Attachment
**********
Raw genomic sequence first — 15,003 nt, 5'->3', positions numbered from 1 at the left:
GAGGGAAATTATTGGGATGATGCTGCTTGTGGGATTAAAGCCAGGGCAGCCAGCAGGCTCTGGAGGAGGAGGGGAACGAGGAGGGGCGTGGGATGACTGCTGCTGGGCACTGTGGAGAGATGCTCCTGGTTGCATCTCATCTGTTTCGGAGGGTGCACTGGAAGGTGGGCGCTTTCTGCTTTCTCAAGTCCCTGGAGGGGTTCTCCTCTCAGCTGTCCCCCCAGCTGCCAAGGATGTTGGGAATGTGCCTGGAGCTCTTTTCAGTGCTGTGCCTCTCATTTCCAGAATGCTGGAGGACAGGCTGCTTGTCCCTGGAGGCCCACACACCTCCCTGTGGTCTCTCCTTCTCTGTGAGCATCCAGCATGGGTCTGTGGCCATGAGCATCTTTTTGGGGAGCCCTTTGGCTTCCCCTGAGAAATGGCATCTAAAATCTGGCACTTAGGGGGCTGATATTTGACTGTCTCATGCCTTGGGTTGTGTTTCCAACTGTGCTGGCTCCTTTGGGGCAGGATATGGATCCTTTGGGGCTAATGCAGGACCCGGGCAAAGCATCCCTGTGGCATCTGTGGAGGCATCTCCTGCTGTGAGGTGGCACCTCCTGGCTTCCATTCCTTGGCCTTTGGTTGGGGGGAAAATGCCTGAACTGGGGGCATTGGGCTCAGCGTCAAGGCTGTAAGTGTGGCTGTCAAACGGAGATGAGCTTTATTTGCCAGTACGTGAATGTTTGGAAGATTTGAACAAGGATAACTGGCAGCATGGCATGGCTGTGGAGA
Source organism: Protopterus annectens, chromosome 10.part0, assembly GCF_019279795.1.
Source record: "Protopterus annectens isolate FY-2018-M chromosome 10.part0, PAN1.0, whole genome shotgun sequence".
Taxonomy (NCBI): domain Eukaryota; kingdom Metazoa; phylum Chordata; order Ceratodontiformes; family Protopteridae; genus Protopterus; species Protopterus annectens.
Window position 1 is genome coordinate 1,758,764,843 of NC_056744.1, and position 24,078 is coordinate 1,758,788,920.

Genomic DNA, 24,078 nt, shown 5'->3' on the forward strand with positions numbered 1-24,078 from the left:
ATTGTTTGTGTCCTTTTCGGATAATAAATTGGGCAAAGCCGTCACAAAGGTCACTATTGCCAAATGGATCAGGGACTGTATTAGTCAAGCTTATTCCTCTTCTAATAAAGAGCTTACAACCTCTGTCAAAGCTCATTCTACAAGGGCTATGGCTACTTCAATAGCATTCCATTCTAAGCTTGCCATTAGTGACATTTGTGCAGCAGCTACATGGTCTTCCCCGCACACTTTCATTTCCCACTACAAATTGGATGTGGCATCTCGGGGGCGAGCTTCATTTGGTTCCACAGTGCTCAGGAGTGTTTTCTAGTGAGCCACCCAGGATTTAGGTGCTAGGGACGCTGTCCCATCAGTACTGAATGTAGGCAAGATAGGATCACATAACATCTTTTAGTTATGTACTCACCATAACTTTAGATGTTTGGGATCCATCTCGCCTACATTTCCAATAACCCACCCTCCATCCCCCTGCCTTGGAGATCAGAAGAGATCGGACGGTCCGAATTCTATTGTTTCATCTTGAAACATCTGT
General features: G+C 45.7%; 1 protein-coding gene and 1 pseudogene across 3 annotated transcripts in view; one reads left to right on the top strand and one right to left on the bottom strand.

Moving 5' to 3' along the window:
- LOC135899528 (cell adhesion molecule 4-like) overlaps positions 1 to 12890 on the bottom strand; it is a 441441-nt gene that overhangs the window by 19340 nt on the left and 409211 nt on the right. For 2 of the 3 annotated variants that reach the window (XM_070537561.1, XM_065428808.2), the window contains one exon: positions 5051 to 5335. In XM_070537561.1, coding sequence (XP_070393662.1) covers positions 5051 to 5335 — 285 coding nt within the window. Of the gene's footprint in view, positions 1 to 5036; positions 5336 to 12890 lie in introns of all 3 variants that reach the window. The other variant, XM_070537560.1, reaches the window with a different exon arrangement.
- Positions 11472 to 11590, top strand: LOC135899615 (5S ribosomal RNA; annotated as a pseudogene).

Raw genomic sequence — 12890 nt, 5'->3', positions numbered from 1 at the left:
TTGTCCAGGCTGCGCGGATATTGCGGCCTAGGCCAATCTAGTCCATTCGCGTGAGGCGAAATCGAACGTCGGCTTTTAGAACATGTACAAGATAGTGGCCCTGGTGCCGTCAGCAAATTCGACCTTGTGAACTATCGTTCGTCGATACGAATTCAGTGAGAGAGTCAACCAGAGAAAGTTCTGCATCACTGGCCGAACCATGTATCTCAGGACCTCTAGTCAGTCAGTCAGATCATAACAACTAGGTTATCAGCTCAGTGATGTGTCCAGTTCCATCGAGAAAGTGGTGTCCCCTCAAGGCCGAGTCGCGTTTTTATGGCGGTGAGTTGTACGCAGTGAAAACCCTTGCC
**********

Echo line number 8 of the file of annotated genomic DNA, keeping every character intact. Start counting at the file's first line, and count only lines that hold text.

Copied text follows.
ATTGTTTGTGTCCTTTTCGGATAATAAATTGGGCAAAGCCGTCACAAAGGTCACTATTGCCAAATGGATCAGGGACTGTATTAGTCAAGCTTATTCCTCTTCTAATAAAGAGCTTACAACCTCTGTCAAAGCTCATTCTACAAGGGCTATGGCTACTTCAATAGCATTCCATTCTAAGCTTGCCATTAGTGACATTTGTGCAGCAGCTACATGGTCTTCCCCGCACACTTTCATTTCCCACTACAAATTGGATGTGGCATCTCGGGGGCGAGCTTCATTTGGTTCCACAGTGCTCAGGAGTGTTTTCTAGTGAGCCACCCAGGATTTAGGTGCTAGGGACGCTGTCCCATCAGTACTGAATGTAGGCAAGATAGGATCACATAACATCTTTTAGTTATGTACTCACCATAACTTTAGATGTTTGGGATCCATCTCGCCTACATTTCCAATAACCCACCCTCCATCCCCCTGCCTTGGAGATCAGAAGAGATCGGACGGTCCGAATTCTATTGTTTCATCTTGAAACATCTGT